This 32 page picture book for 3-6 year olds takes readers and listeners on a car ride with Granny as questions are asked, sights are seen, and love is spread.  The rhyme is actually pretty decent, the explanation of Allah swt being on a throne above us wherever we are adhered to, and the illustrations are bright, bold, and have a lot to hold little one’s interest.  Overall, the banter between the kids and their Granny, the drive to the mosque being filled with joy and love, make me overlook a lot of little annoyances.  The book packs a lot in, but the voice and tone is easy and I think most kids will see the connection of asking where Allah is, to asking why we have to go to the mosque, to why it is important to talk to Allah swt in our prayers, etc., as a way to have their own questions touched upon.  I do wish the book was a little bigger and perhaps hardbound, to make story time sharing a possibility, the book is 7.5 x 7.5, so good for little hands and sufficient for in lap reading.  The book concludes with three activities that incorporate a few of Allah’s beautiful names.

The book starts out with a young boy and girl excited to be spending the day with their Granny and going on a ride in her special car.  No idea why it is special, but it is purple and has flowers painted on it, so lets go! The kids love to ask Granny questions when they drive.  So after saying bismillah, they wonder why people don’t have tails or shells on their backs, or where they are going, or if they can have ice creams.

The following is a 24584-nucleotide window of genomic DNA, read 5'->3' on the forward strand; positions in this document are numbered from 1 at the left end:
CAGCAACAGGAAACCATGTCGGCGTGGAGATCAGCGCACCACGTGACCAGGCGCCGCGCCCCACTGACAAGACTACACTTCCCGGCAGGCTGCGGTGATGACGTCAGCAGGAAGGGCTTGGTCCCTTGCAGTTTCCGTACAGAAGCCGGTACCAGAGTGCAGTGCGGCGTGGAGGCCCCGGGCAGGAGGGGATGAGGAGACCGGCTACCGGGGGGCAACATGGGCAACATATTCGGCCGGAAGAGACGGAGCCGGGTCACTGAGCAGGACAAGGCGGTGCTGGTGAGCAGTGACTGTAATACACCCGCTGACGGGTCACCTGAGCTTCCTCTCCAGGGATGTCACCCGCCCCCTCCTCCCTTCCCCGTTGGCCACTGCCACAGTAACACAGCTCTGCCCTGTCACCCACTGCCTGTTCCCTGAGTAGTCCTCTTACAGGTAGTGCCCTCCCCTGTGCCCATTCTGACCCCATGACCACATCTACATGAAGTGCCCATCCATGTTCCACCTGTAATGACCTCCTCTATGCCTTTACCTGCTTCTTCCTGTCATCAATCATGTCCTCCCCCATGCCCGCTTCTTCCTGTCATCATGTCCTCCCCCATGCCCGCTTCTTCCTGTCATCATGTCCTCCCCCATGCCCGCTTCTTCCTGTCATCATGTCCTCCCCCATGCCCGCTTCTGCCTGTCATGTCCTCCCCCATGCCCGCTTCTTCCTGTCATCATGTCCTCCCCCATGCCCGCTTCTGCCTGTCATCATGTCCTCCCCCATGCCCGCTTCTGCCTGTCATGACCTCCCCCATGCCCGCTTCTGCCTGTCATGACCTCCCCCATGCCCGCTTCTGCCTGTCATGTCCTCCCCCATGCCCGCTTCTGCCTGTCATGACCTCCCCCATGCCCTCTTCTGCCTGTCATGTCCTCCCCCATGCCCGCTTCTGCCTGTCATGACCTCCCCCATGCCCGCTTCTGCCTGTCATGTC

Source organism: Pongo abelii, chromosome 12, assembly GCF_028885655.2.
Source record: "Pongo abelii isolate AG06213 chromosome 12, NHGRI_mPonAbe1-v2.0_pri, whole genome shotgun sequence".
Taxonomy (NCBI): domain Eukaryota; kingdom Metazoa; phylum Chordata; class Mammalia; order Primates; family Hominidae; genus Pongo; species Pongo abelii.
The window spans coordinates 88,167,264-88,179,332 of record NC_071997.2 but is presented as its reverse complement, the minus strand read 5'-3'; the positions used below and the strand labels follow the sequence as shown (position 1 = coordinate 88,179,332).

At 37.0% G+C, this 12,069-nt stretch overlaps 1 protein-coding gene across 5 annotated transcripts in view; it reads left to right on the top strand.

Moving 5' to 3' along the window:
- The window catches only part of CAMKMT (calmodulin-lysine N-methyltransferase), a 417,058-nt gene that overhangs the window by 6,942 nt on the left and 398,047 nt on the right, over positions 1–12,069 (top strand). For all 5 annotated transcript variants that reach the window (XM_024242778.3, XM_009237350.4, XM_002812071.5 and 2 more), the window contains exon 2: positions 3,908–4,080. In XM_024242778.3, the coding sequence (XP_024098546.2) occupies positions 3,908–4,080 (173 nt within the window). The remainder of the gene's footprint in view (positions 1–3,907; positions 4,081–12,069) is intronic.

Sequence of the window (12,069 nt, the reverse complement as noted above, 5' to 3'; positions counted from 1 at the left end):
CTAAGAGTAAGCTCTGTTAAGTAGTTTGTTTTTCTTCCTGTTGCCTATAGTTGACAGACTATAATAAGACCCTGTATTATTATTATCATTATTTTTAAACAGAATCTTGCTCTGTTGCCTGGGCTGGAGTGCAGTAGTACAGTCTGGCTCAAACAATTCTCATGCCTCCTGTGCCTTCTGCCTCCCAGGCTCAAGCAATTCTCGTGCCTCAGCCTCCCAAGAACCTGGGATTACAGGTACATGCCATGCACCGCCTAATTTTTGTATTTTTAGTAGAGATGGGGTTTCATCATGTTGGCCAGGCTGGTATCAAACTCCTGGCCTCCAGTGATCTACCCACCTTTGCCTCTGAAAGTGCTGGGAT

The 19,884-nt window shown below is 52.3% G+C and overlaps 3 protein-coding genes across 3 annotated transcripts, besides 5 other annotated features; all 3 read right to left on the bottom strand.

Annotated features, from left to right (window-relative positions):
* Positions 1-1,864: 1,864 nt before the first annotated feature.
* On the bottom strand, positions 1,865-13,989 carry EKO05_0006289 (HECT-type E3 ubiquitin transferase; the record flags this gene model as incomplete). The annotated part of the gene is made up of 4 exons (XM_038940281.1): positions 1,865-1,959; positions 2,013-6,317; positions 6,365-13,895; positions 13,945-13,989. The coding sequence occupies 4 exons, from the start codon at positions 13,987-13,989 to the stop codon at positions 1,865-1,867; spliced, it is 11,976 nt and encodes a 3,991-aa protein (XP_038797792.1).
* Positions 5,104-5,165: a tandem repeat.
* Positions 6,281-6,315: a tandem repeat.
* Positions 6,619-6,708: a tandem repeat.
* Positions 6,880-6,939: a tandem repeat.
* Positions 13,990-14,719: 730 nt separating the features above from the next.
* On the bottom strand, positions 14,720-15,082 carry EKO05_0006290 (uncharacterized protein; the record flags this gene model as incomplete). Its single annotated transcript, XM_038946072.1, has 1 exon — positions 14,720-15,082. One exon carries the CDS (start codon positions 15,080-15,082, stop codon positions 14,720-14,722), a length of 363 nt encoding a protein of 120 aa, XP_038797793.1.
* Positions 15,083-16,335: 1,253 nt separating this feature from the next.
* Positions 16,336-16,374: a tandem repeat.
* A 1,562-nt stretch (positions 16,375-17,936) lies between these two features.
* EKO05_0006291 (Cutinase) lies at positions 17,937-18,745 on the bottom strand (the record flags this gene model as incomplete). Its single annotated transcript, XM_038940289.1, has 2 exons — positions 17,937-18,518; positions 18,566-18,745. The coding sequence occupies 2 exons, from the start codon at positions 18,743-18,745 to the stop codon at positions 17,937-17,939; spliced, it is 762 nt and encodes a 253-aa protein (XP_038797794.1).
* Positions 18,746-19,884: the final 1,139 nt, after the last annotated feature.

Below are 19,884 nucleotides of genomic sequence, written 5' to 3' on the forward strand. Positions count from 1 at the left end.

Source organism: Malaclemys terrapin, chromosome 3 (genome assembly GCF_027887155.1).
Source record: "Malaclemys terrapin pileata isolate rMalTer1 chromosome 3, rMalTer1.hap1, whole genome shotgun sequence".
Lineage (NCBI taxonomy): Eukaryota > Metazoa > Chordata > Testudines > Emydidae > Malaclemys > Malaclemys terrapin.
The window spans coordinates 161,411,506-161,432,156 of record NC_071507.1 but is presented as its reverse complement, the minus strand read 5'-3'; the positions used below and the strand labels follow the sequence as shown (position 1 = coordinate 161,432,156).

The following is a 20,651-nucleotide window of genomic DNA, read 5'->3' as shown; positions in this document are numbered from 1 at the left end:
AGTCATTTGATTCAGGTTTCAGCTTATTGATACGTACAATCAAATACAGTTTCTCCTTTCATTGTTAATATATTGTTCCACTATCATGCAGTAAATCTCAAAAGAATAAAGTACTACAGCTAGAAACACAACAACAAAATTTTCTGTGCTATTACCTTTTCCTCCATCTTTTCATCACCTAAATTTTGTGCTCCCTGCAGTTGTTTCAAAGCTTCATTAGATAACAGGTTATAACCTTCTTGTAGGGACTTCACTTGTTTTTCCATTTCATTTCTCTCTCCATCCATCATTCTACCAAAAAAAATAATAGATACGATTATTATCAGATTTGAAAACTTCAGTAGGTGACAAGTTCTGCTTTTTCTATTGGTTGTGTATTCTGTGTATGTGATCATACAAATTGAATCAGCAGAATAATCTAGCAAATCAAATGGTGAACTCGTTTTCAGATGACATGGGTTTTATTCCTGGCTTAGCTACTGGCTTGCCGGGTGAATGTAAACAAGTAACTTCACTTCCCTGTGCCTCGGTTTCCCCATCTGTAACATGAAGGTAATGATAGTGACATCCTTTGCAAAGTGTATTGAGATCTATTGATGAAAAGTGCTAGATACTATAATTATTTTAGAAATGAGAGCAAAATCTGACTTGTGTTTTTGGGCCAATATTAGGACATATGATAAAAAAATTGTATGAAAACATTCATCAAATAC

As they head to the mosque to meet Grandad  they wonder if that is where Allah (swt) lives.  Granny tells them no, so they ask if He lives in the sky, when she says no, they wonder about in the trees or in the sea.  Finally she says that they “don’t have to go anywhere to find Allah, His throne is above us where ever we are.”

She then details how we can be reminded of Allah in things around us, nature, animals, land formations and then tells the children Allah is the most generous friend and it is important to talk to Him in our prayers. The children ask what we can tell Him, and Granny shares that we can tell Him everything and anything because He always hears.

Granny then explains that when we do good, we make Allah swt happy and when we aren’t nice we make him sad.  So then the kids want to know why we have to go to the mosque, Granny replies, to be part of a community.

The book is a string of questions, so it doesn’t come across as overly preachy, even though it is Islamic fiction, and the voice is natural.  It sounds like a conversation a grandma and some kids would have, I’m guessing the book was spawned by some real life experiences.  My kids and my mom definitely have this relationship.

 All this though, isn’t too say the book is perfect.  If  you read my reviews, you know there is always going to be a little nudge to try and elevate it from my perspective for the next go round. So with that in mind, the book does read a little long, the tangents get a little away from the simple articulate answer of stressing where Allah swt is, the text runs over the pictures a few too many times, and the people praying are not foot-to-foot shoulder-to-shoulder.  There are no salutations, saw, or asterisks after Allah. The word Jummah is not used although they are going to the mosque on Friday and a lot of people are gathering in the day, and the word mosque is used, not masjid.

The pictures are fun and will appeal to kids, especially when the car goes all magic school bus and starts flying, and going underwater.  I hope this is the first book in the series as it really does have potential to present answers to kids questions in a joyful colorful way.

Book available on Amazon 

 

A Sense of Gratitude: Exploring the Five Senses by Halimah Bashir illustrated by Laila Ramadhani

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A Sense of Gratitude: Exploring the Five Senses by Halimah Bashir illustrated by Laila Ramadhani